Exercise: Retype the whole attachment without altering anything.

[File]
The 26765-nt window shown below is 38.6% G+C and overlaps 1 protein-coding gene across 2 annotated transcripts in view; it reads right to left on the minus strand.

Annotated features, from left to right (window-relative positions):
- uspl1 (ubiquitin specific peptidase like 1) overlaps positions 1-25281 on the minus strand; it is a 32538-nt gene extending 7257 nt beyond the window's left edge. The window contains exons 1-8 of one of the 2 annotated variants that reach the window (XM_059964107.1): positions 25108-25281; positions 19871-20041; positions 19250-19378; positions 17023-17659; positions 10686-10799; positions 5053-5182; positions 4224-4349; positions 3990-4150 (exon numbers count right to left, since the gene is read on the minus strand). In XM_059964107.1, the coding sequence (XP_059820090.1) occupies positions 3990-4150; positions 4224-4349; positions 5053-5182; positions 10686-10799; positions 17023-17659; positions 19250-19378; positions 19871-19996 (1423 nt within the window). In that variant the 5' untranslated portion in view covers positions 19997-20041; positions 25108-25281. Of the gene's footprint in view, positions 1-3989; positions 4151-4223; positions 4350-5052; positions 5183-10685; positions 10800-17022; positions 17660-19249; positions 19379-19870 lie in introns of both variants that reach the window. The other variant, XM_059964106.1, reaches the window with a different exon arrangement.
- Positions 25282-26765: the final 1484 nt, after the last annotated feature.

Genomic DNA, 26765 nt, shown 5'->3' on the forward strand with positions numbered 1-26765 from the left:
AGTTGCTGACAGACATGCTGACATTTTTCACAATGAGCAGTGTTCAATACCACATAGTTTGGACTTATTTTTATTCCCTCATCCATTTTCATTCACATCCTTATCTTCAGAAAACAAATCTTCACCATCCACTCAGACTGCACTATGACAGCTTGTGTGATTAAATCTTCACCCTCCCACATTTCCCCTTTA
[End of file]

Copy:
The 26765-nt window shown below is 38.6% G+C and overlaps 1 protein-coding gene across 2 annotated transcripts in view; it reads right to left on the minus strand.

Annotated features, from left to right (window-relative positions):
- uspl1 (ubiquitin specific peptidase like 1) overlaps positions 1-25281 on the minus strand; it is a 32538-nt gene extending 7257 nt beyond the window's left edge. The window contains exons 1-8 of one of the 2 annotated variants that reach the window (XM_059964107.1): positions 25108-25281; positions 19871-20041; positions 19250-19378; positions 17023-17659; positions 10686-10799; positions 5053-5182; positions 4224-4349; positions 3990-4150 (exon numbers count right to left, since the gene is read on the minus strand). In XM_059964107.1, the coding sequence (XP_059820090.1) occupies positions 3990-4150; positions 4224-4349; positions 5053-5182; positions 10686-10799; positions 17023-17659; positions 19250-19378; positions 19871-19996 (1423 nt within the window). In that variant the 5' untranslated portion in view covers positions 19997-20041; positions 25108-25281. Of the gene's footprint in view, positions 1-3989; positions 4151-4223; positions 4350-5052; positions 5183-10685; positions 10800-17022; positions 17660-19249; positions 19379-19870 lie in introns of both variants that reach the window. The other variant, XM_059964106.1, reaches the window with a different exon arrangement.
- Positions 25282-26765: the final 1484 nt, after the last annotated feature.

Genomic DNA, 26765 nt, shown 5'->3' on the forward strand with positions numbered 1-26765 from the left:
AGTTGCTGACAGACATGCTGACATTTTTCACAATGAGCAGTGTTCAATACCACATAGTTTGGACTTATTTTTATTCCCTCATCCATTTTCATTCACATCCTTATCTTCAGAAAACAAATCTTCACCATCCACTCAGACTGCACTATGACAGCTTGTGTGATTAAATCTTCACCCTCCCACATTTCCCCTTTA